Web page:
This Court's role in reviewing claims brought under the Social Security Act is a narrow one. The scope of its review is limited to determining (1) whether there is substantial evidence in the record as a whole to support the findings of the Commissioner, and (2) whether the correct legal standards were applied. See Richardson v. Perales, 402 U.S. 389, 390, 401 (1971); Wilson v. Barnhart, 284 F.3d 1219, 1221 (11th Cir. 2002). The Court approaches the factual findings of the Commissioner with deference, but applies close scrutiny to the legal conclusions. See Miles v. Chater, 84 F.3d 1397, 1400 (11th Cir. 1996). The Court may not decide facts, weigh evidence, or substitute its judgment for that of the Commissioner. Id. "The substantial evidence standard permits administrative decision makers to act with considerable latitude, and the possibility of drawing two inconsistent conclusions from the evidence does not prevent an administrative agency's finding from being supported by substantial evidence.'" Parker v. Bowen, 793 F.2d 1177, 1181 (11th Cir. 1986) (Gibson, J., dissenting) (quoting Consolo v. Fed. Mar. Comm'n, 383 U.S. 607, 620 (1966)). Indeed, even if this Court finds that the evidence preponderates against the Commissioner's decision, the Court must affirm if the decision is supported by substantial evidence. Miles, 84 F.3d at 1400. No decision is automatic, however, for "despite this deferential standard [for review of claims] it is imperative that the Court scrutinize the record in its entirety to determine the reasonableness of the decision reached." Bridges v. Bowen, 815 F.2d 622, 624 (11th Cir. 1987). Moreover, failure to apply the correct legal standards is grounds for reversal. See Bowen v. Heckler, 748 F.2d 629, 635 (11th Cir. 1984).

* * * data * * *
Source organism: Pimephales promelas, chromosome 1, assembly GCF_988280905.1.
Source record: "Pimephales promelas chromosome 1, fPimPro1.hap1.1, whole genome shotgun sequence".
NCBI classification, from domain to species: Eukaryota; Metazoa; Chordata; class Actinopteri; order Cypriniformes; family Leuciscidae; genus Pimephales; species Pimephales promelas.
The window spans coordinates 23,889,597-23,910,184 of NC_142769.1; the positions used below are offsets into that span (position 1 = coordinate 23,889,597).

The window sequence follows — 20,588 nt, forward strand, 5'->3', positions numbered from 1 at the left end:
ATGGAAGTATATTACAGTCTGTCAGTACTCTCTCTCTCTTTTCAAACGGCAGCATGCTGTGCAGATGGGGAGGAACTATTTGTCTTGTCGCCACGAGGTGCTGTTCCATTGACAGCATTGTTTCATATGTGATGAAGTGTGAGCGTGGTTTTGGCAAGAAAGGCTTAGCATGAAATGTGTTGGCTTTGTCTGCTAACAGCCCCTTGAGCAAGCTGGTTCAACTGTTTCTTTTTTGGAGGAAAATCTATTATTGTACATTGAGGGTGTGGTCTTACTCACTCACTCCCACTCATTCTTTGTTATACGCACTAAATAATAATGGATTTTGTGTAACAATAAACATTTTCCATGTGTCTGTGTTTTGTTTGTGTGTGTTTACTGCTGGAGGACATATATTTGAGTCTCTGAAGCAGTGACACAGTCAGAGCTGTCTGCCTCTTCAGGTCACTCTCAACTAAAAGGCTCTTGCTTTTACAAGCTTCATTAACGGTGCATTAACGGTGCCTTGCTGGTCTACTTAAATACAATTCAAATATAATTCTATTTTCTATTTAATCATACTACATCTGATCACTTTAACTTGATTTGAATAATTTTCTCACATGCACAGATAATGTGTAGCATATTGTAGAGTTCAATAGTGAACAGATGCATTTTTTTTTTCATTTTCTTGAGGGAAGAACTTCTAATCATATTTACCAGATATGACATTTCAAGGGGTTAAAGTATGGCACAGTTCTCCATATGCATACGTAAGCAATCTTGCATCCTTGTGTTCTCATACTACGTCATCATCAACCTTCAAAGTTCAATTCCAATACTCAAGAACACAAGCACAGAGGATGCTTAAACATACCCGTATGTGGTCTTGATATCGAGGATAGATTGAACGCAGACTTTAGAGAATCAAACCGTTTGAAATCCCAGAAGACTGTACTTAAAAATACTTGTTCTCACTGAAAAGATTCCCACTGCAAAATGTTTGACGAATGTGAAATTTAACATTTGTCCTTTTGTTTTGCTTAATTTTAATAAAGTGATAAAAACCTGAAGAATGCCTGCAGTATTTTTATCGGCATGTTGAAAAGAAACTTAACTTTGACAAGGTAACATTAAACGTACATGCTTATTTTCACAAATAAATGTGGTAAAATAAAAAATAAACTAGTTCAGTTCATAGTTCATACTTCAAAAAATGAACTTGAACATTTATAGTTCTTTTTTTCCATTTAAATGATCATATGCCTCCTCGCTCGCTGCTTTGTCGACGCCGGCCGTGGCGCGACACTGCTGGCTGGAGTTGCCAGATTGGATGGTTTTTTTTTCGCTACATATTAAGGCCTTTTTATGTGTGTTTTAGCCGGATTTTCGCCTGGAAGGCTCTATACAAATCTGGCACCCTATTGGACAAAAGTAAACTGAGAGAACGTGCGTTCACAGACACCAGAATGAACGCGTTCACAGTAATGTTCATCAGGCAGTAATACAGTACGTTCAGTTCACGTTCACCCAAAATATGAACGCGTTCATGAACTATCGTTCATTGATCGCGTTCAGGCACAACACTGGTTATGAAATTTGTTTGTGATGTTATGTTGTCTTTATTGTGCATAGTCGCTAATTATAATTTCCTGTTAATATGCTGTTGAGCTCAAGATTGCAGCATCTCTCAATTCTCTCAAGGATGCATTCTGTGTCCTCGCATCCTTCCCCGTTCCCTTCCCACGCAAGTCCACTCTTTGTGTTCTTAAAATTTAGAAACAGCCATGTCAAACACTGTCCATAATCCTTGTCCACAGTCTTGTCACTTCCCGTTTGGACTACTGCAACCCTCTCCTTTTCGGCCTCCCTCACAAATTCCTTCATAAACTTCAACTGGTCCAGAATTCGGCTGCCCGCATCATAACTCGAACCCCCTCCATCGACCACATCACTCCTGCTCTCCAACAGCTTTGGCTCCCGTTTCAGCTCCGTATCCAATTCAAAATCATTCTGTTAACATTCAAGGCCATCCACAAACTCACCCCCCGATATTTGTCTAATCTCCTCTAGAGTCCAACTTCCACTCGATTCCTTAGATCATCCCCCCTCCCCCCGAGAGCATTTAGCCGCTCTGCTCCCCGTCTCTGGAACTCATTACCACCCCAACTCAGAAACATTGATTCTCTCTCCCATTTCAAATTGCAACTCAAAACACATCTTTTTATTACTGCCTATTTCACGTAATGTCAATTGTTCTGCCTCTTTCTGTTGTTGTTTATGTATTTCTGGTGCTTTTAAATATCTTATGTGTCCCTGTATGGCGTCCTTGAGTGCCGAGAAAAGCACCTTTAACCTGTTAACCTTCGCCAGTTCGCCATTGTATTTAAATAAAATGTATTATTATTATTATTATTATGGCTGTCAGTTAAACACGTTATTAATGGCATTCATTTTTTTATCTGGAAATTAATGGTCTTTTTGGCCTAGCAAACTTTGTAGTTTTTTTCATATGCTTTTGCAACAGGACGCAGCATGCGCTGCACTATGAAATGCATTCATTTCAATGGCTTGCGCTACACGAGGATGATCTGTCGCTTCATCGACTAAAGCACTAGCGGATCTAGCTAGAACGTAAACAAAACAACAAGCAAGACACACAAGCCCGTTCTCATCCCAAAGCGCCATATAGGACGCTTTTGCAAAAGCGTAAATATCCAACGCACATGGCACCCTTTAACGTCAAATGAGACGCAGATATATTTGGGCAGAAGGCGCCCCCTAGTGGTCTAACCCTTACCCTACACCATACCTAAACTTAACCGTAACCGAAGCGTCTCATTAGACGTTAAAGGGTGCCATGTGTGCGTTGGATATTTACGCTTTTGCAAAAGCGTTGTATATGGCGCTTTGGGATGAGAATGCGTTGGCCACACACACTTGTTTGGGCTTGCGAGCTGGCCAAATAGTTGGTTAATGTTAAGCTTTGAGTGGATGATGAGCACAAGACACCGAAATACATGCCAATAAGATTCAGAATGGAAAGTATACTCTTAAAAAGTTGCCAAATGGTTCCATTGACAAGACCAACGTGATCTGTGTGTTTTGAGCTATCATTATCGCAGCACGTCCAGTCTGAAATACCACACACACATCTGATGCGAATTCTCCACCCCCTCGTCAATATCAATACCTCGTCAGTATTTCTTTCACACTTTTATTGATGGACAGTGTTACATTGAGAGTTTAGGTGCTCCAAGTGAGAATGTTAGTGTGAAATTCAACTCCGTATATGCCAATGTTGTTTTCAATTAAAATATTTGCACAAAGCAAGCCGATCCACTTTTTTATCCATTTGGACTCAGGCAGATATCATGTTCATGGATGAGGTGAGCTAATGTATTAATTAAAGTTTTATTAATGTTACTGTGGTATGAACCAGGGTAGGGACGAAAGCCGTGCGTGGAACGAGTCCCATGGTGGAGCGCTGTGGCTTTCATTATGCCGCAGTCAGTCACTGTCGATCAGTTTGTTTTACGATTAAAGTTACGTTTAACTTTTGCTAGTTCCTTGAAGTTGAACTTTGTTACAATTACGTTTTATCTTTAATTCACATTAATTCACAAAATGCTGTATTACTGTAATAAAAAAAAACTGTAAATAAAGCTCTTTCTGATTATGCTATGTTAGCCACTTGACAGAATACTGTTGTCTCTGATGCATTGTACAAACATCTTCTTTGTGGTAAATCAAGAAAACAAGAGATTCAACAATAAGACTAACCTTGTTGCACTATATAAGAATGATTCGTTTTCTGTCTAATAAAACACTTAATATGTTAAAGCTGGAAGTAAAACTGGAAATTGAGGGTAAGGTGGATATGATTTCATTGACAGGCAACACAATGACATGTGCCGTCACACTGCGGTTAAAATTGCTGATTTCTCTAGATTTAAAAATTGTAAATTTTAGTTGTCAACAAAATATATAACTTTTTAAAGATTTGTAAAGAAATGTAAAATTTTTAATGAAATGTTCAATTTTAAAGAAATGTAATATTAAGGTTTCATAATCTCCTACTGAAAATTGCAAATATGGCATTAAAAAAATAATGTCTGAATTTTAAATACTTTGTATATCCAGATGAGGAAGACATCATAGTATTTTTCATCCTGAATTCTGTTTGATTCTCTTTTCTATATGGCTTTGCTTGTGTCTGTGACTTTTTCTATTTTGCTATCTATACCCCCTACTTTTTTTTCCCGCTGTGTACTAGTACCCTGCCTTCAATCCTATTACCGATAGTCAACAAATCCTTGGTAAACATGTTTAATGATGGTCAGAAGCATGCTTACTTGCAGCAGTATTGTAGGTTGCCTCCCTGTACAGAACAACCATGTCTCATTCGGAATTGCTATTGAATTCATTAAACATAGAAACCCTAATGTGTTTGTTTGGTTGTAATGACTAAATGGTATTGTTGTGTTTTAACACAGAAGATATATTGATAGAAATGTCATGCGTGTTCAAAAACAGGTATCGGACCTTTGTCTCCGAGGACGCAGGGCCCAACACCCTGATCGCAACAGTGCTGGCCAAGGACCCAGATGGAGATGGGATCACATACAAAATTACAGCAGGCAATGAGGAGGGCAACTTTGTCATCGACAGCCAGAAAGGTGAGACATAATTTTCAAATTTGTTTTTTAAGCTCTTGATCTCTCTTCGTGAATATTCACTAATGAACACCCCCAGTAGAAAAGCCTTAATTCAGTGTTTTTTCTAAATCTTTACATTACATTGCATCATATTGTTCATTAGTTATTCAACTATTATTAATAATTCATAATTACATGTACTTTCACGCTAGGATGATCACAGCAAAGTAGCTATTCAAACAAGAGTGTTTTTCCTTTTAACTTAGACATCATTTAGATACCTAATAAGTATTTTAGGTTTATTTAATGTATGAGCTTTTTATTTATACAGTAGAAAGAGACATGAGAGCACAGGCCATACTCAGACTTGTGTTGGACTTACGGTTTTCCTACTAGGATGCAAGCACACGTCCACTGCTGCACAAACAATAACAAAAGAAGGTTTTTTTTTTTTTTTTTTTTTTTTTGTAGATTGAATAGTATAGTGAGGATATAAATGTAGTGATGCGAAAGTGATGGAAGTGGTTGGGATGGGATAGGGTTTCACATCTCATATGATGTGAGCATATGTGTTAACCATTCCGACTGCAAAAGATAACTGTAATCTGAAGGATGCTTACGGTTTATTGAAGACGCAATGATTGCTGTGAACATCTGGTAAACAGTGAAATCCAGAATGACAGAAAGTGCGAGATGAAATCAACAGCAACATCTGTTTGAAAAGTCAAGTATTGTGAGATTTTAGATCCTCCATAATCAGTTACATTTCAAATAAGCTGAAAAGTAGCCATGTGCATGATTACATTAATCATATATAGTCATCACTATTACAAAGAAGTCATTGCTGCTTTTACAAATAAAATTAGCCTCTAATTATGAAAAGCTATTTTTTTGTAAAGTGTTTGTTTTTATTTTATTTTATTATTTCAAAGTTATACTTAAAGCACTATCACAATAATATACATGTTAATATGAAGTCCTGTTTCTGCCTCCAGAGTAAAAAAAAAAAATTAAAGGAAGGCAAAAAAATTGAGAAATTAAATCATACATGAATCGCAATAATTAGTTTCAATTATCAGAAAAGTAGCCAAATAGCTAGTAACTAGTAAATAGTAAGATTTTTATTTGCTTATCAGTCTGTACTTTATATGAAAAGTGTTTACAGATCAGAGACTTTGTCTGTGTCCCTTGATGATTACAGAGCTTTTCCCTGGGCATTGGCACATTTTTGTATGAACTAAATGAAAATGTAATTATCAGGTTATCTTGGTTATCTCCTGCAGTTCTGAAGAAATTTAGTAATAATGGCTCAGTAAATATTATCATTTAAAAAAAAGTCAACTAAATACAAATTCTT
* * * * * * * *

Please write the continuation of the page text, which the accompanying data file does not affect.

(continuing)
III. Discussion